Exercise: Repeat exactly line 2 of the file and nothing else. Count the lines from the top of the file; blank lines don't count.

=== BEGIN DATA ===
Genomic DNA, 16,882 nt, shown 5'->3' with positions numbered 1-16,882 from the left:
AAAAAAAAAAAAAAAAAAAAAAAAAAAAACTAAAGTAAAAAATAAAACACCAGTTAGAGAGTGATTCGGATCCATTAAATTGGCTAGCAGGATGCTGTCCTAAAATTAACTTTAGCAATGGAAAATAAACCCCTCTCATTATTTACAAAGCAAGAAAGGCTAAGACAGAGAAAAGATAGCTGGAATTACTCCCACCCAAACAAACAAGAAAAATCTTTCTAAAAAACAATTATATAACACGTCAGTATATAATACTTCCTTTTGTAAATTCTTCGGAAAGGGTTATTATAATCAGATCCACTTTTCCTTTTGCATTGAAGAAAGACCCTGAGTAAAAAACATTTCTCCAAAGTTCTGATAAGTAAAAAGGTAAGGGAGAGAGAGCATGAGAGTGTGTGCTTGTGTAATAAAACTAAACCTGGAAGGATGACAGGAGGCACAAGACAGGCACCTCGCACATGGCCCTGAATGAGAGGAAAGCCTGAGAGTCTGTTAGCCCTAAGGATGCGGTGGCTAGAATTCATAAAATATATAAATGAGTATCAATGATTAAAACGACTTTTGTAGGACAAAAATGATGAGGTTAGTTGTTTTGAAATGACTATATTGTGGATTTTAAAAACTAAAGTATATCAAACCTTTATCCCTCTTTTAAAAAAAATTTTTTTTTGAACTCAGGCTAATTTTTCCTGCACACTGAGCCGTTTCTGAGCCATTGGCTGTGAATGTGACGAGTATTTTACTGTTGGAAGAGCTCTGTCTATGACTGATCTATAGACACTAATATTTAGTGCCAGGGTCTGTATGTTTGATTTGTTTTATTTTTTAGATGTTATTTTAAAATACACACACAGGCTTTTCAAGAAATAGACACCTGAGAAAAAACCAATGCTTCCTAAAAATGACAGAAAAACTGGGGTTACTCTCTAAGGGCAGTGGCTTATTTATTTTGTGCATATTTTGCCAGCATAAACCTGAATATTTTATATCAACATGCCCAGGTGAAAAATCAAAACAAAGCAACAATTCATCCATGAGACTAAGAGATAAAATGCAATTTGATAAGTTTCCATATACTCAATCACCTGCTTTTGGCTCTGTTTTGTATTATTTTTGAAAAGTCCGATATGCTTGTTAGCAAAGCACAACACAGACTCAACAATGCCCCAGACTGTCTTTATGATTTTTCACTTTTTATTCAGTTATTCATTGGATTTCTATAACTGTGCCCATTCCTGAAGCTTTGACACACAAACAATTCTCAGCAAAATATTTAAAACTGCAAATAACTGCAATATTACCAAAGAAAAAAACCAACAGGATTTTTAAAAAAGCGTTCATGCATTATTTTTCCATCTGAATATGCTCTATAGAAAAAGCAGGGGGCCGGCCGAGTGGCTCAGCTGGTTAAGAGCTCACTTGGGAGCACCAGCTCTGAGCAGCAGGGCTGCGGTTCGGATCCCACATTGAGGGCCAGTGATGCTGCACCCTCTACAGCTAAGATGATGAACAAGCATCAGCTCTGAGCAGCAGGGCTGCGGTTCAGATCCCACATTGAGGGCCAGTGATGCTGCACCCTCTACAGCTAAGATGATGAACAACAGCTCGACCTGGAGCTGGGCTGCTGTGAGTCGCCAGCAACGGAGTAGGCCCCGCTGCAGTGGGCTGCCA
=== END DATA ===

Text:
AAAAAAAAAAAAAAAAAAAAAAAAAAAAACTAAAGTAAAAAATAAAACACCAGTTAGAGAGTGATTCGGATCCATTAAATTGGCTAGCAGGATGCTGTCCTAAAATTAACTTTAGCAATGGAAAATAAACCCCTCTCATTATTTACAAAGCAAGAAAGGCTAAGACAGAGAAAAGATAGCTGGAATTACTCCCACCCAAACAAACAAGAAAAATCTTTCTAAAAAACAATTATATAACACGTCAGTATATAATACTTCCTTTTGTAAATTCTTCGGAAAGGGTTATTATAATCAGATCCACTTTTCCTTTTGCATTGAAGAAAGACCCTGAGTAAAAAACATTTCTCCAAAGTTCTGATAAGTAAAAAGGTAAGGGAGAGAGAGCATGAGAGTGTGTGCTTGTGTAATAAAACTAAACCTGGAAGGATGACAGGAGGCACAAGACAGGCACCTCGCACATGGCCCTGAATGAGAGGAAAGCCTGAGAGTCTGTTAGCCCTAAGGATGCGGTGGCTAGAATTCATAAAATATATAAATGAGTATCAATGATTAAAACGACTTTTGTAGGACAAAAATGATGAGGTTAGTTGTTTTGAAATGACTATATTGTGGATTTTAAAAACTAAAGTATATCAAACCTTTATCCCTCTTTTAAAAAAAATTTTTTTTTGAACTCAGGCTAATTTTTCCTGCACACTGAGCCGTTTCTGAGCCATTGGCTGTGAATGTGACGAGTATTTTACTGTTGGAAGAGCTCTGTCTATGACTGATCTATAGACACTAATATTTAGTGCCAGGGTCTGTATGTTTGATTTGTTTTATTTTTTAGATGTTATTTTAAAATACACACACAGGCTTTTCAAGAAATAGACACCTGAGAAAAAACCAATGCTTCCTAAAAATGACAGAAAAACTGGGGTTACTCTCTAAGGGCAGTGGCTTATTTATTTTGTGCATATTTTGCCAGCATAAACCTGAATATTTTATATCAACATGCCCAGGTGAAAAATCAAAACAAAGCAACAATTCATCCATGAGACTAAGAGATAAAATGCAATTTGATAAGTTTCCATATACTCAATCACCTGCTTTTGGCTCTGTTTTGTATTATTTTTGAAAAGTCCGATATGCTTGTTAGCAAAGCACAACACAGACTCAACAATGCCCCAGACTGTCTTTATGATTTTTCACTTTTTATTCAGTTATTCATTGGATTTCTATAACTGTGCCCATTCCTGAAGCTTTGACACACAAACAATTCTCAGCAAAATATTTAAAACTGCAAATAACTGCAATATTACCAAAGAAAAAAACCAACAGGATTTTTAAAAAAGCGTTCATGCATTATTTTTCCATCTGAATATGCTCTATAGAAAAAGCAGGGGGCCGGCCGAGTGGCTCAGCTGGTTAAGAGCTCACTTGGGAGCACCAGCTCTGAGCAGCAGGGCTGCGGTTCGGATCCCACATTGAGGGCCAGTGATGCTGCACCCTCTACAGCTAAGATGATGAACAAGCATCAGCTCTGAGCAGCAGGGCTGCGGTTCAGATCCCACATTGAGGGCCAGTGATGCTGCACCCTCTACAGCTAAGATGATGAACAACAGCTCGACCTGGAGCTGGGCTGCTGTGAGTCGCCAGCAACGGAGTAGGCCCCGCTGCAGTGGGCTGCCA